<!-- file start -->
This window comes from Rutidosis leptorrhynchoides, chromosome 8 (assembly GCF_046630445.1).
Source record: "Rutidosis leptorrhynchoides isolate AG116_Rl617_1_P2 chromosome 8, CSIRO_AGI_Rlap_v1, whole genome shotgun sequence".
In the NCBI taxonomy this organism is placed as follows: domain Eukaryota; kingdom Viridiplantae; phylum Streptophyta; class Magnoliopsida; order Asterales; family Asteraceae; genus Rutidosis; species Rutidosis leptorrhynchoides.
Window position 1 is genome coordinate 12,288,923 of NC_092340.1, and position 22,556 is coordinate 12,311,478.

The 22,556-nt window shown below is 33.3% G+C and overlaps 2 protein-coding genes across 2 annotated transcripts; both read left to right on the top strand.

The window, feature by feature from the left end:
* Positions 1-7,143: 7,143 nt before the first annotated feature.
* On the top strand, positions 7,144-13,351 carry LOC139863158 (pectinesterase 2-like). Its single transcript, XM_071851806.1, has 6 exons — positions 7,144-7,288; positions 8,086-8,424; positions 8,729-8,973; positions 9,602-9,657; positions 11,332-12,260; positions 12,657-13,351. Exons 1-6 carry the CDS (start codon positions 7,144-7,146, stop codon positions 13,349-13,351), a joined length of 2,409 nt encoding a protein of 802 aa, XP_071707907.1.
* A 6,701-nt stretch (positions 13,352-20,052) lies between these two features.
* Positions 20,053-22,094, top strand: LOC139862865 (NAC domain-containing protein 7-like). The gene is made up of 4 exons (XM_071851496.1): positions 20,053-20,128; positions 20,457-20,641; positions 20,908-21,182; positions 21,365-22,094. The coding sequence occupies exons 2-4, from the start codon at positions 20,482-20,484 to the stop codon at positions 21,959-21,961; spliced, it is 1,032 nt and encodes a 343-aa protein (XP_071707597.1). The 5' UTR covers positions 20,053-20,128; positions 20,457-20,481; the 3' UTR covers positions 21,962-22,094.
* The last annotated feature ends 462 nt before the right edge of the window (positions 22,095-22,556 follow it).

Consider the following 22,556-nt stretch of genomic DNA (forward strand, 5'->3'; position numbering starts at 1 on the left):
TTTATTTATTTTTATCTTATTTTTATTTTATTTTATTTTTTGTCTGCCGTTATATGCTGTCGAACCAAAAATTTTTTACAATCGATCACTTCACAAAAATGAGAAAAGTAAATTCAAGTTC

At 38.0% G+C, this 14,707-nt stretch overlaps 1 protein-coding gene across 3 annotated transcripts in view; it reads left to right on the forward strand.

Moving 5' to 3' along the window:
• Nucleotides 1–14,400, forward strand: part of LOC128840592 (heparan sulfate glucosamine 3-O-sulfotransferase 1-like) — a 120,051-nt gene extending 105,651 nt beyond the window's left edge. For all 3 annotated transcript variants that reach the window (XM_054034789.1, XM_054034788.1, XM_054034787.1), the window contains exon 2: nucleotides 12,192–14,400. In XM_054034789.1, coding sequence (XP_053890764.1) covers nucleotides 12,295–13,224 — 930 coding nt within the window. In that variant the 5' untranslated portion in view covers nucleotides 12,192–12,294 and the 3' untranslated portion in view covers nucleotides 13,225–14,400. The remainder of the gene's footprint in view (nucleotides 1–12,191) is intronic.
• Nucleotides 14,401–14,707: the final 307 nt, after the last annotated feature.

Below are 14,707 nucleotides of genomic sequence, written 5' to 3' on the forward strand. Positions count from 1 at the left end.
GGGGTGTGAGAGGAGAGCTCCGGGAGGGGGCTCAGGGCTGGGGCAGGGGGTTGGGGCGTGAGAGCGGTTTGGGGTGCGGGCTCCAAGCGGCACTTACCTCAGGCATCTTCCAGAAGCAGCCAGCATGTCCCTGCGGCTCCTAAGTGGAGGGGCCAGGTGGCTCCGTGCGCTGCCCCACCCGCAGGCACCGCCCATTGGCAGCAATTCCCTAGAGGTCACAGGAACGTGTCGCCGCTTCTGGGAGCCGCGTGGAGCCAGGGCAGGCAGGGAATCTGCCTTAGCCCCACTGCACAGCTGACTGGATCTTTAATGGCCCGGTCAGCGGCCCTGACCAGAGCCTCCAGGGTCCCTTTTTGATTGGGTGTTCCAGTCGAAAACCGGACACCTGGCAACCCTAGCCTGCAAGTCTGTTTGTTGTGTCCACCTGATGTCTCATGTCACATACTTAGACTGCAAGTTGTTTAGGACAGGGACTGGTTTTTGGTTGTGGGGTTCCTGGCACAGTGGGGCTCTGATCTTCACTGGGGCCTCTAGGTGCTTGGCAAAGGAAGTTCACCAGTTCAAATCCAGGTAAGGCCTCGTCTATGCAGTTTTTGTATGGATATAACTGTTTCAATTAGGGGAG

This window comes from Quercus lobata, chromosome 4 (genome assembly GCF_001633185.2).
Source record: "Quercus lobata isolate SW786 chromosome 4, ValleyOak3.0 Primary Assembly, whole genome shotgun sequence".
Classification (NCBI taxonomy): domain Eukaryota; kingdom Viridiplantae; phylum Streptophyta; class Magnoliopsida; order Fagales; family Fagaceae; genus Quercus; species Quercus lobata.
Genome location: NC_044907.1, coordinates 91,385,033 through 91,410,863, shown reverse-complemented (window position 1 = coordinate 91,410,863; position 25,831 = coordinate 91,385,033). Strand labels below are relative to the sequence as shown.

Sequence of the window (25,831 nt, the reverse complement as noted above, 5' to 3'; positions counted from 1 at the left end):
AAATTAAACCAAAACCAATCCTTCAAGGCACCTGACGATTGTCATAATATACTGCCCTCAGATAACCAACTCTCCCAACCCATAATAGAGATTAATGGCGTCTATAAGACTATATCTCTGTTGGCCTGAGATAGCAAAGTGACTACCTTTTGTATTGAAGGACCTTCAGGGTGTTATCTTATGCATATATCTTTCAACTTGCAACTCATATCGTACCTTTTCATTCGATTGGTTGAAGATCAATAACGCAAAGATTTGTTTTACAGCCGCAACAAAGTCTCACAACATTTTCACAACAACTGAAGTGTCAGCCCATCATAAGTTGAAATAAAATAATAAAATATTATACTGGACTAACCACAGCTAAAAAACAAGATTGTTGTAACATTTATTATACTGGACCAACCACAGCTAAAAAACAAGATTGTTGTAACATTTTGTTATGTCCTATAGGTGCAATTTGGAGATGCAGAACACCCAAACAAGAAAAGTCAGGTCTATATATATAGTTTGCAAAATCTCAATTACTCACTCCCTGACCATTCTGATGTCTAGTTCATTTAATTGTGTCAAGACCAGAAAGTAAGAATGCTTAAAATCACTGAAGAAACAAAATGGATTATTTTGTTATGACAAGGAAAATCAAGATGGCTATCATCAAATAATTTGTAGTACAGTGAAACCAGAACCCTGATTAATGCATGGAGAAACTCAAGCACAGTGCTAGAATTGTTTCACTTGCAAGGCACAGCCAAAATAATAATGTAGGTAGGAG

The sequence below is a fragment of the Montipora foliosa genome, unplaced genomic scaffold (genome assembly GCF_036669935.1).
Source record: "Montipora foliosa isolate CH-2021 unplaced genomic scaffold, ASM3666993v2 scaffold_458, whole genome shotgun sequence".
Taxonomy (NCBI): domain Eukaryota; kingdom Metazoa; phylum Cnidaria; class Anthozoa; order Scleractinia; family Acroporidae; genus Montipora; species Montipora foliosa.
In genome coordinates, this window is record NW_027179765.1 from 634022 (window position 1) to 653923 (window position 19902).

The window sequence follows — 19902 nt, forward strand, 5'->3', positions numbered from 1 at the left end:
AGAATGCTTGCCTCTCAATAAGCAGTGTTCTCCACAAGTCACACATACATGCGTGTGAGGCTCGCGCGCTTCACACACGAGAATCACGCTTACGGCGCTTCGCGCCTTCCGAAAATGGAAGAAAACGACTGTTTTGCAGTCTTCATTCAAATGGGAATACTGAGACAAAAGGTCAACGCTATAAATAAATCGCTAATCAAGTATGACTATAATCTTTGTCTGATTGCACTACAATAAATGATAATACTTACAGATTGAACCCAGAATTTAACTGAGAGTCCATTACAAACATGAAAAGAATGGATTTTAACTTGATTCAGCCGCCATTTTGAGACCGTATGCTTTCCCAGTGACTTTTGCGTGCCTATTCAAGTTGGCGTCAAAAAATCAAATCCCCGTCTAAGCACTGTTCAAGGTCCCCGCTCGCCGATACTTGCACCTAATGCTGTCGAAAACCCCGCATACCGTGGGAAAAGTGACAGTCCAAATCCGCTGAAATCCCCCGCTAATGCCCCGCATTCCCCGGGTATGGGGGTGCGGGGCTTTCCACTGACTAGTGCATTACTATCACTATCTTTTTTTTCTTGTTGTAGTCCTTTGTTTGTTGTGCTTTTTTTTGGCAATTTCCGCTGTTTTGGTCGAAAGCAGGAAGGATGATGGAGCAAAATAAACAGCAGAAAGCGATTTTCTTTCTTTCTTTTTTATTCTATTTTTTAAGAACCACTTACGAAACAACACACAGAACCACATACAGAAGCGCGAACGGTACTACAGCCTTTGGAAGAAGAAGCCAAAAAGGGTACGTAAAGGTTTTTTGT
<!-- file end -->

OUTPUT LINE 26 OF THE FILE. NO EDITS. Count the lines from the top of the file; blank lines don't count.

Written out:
The sequence below is a fragment of the Montipora foliosa genome, unplaced genomic scaffold (genome assembly GCF_036669935.1).